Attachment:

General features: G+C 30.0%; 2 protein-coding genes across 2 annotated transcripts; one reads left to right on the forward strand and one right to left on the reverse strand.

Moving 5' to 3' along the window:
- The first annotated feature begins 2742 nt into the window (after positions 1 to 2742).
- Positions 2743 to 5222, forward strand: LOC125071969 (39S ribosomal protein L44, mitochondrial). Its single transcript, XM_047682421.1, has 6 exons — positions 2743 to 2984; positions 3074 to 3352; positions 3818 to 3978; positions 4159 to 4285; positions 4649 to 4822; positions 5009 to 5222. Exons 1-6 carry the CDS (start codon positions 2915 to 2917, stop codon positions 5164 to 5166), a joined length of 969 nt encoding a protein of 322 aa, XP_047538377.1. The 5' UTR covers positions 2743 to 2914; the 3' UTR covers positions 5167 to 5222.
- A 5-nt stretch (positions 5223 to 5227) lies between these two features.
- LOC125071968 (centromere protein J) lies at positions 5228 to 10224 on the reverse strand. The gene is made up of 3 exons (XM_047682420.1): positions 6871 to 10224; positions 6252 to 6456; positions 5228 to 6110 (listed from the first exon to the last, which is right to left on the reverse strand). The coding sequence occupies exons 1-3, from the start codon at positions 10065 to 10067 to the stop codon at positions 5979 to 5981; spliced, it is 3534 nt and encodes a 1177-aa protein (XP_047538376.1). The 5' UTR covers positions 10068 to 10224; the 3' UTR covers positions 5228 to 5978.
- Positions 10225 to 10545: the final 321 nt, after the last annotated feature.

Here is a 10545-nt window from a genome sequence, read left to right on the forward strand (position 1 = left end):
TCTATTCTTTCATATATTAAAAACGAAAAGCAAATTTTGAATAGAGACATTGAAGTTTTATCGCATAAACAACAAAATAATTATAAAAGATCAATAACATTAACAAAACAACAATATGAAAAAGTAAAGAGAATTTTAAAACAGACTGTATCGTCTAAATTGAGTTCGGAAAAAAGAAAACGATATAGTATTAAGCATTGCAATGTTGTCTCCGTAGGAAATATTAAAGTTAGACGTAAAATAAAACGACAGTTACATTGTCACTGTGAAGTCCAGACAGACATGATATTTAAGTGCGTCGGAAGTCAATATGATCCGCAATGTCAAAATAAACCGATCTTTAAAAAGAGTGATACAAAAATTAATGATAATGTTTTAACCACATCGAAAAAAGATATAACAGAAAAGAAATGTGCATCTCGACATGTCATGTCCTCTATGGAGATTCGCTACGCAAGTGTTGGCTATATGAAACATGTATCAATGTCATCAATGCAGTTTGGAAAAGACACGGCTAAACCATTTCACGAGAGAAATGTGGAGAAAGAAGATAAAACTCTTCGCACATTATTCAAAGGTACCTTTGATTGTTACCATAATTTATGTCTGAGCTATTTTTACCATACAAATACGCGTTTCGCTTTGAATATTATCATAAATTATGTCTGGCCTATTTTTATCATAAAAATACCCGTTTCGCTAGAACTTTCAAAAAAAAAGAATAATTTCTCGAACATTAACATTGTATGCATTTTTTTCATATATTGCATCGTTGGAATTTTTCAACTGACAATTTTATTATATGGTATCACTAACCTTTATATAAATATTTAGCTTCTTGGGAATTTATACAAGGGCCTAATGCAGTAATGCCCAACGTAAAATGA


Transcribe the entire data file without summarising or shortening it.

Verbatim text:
General features: G+C 30.0%; 2 protein-coding genes across 2 annotated transcripts; one reads left to right on the forward strand and one right to left on the reverse strand.

Moving 5' to 3' along the window:
- The first annotated feature begins 2742 nt into the window (after positions 1 to 2742).
- Positions 2743 to 5222, forward strand: LOC125071969 (39S ribosomal protein L44, mitochondrial). Its single transcript, XM_047682421.1, has 6 exons — positions 2743 to 2984; positions 3074 to 3352; positions 3818 to 3978; positions 4159 to 4285; positions 4649 to 4822; positions 5009 to 5222. Exons 1-6 carry the CDS (start codon positions 2915 to 2917, stop codon positions 5164 to 5166), a joined length of 969 nt encoding a protein of 322 aa, XP_047538377.1. The 5' UTR covers positions 2743 to 2914; the 3' UTR covers positions 5167 to 5222.
- A 5-nt stretch (positions 5223 to 5227) lies between these two features.
- LOC125071968 (centromere protein J) lies at positions 5228 to 10224 on the reverse strand. The gene is made up of 3 exons (XM_047682420.1): positions 6871 to 10224; positions 6252 to 6456; positions 5228 to 6110 (listed from the first exon to the last, which is right to left on the reverse strand). The coding sequence occupies exons 1-3, from the start codon at positions 10065 to 10067 to the stop codon at positions 5979 to 5981; spliced, it is 3534 nt and encodes a 1177-aa protein (XP_047538376.1). The 5' UTR covers positions 10068 to 10224; the 3' UTR covers positions 5228 to 5978.
- Positions 10225 to 10545: the final 321 nt, after the last annotated feature.

Here is a 10545-nt window from a genome sequence, read left to right on the forward strand (position 1 = left end):
TCTATTCTTTCATATATTAAAAACGAAAAGCAAATTTTGAATAGAGACATTGAAGTTTTATCGCATAAACAACAAAATAATTATAAAAGATCAATAACATTAACAAAACAACAATATGAAAAAGTAAAGAGAATTTTAAAACAGACTGTATCGTCTAAATTGAGTTCGGAAAAAAGAAAACGATATAGTATTAAGCATTGCAATGTTGTCTCCGTAGGAAATATTAAAGTTAGACGTAAAATAAAACGACAGTTACATTGTCACTGTGAAGTCCAGACAGACATGATATTTAAGTGCGTCGGAAGTCAATATGATCCGCAATGTCAAAATAAACCGATCTTTAAAAAGAGTGATACAAAAATTAATGATAATGTTTTAACCACATCGAAAAAAGATATAACAGAAAAGAAATGTGCATCTCGACATGTCATGTCCTCTATGGAGATTCGCTACGCAAGTGTTGGCTATATGAAACATGTATCAATGTCATCAATGCAGTTTGGAAAAGACACGGCTAAACCATTTCACGAGAGAAATGTGGAGAAAGAAGATAAAACTCTTCGCACATTATTCAAAGGTACCTTTGATTGTTACCATAATTTATGTCTGAGCTATTTTTACCATACAAATACGCGTTTCGCTTTGAATATTATCATAAATTATGTCTGGCCTATTTTTATCATAAAAATACCCGTTTCGCTAGAACTTTCAAAAAAAAAGAATAATTTCTCGAACATTAACATTGTATGCATTTTTTTCATATATTGCATCGTTGGAATTTTTCAACTGACAATTTTATTATATGGTATCACTAACCTTTATATAAATATTTAGCTTCTTGGGAATTTATACAAGGGCCTAATGCAGTAATGCCCAACGTAAAATGA